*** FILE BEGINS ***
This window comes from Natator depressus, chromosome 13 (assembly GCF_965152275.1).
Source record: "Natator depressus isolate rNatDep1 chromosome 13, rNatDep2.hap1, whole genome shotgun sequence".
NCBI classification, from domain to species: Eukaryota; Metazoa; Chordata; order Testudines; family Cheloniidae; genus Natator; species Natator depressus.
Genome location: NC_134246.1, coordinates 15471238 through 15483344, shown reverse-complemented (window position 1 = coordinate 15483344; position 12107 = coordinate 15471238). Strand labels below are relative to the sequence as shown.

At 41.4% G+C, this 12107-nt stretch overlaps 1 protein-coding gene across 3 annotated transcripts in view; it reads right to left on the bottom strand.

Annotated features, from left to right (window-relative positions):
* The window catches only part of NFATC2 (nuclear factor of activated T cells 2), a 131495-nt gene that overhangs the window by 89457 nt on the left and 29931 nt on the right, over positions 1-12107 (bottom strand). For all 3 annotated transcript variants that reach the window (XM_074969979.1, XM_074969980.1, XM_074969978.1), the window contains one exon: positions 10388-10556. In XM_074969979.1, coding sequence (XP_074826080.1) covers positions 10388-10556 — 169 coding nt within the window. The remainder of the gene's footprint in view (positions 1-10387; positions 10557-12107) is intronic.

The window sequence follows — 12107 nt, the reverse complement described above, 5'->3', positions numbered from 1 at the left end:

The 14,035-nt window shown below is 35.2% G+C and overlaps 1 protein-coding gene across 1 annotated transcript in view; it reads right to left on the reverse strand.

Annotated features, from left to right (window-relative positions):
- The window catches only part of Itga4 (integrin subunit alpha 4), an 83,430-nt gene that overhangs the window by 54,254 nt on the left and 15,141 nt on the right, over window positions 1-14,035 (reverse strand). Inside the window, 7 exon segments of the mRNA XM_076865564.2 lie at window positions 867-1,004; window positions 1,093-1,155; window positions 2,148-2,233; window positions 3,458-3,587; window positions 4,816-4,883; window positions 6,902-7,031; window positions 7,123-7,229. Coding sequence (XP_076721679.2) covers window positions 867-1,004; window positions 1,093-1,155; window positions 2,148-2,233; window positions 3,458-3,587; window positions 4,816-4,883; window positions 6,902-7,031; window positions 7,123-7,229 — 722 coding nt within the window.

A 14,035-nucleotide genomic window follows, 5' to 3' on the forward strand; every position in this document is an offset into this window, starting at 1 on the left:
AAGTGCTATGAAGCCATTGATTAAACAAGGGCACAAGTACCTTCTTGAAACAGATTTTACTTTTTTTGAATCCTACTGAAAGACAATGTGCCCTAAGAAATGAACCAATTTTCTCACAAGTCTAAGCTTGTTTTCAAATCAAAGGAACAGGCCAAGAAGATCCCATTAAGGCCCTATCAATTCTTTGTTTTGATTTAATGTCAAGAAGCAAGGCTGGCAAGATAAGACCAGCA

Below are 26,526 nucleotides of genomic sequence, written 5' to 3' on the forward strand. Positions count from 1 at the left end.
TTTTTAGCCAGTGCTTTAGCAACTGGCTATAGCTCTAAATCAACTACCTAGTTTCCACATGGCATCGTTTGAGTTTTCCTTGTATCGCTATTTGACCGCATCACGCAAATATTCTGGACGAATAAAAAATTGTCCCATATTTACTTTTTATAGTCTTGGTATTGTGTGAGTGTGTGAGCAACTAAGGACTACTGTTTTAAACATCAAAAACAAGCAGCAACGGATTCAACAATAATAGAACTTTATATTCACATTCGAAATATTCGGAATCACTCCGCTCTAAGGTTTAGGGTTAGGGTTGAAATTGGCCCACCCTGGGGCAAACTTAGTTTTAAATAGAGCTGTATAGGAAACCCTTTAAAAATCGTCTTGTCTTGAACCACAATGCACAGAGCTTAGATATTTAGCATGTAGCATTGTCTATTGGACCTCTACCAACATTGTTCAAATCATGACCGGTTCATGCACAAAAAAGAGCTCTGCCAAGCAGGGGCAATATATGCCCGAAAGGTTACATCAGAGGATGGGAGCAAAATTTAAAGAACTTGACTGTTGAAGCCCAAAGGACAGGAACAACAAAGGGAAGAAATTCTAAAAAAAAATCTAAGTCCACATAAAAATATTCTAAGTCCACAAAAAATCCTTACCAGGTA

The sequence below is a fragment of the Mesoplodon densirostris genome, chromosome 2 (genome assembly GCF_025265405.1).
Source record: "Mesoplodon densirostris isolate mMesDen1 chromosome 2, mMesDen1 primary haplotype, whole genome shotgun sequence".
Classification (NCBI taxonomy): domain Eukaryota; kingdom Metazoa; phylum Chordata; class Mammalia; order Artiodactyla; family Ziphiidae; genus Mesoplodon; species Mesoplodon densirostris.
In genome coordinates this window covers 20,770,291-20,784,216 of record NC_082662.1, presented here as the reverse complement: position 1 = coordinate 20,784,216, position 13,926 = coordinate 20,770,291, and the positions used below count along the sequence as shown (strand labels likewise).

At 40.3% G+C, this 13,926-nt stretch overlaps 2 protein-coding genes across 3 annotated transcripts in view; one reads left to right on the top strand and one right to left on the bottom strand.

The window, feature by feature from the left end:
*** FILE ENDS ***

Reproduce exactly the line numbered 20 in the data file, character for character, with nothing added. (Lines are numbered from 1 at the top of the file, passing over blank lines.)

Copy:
At 40.3% G+C, this 13,926-nt stretch overlaps 2 protein-coding genes across 3 annotated transcripts in view; one reads left to right on the top strand and one right to left on the bottom strand.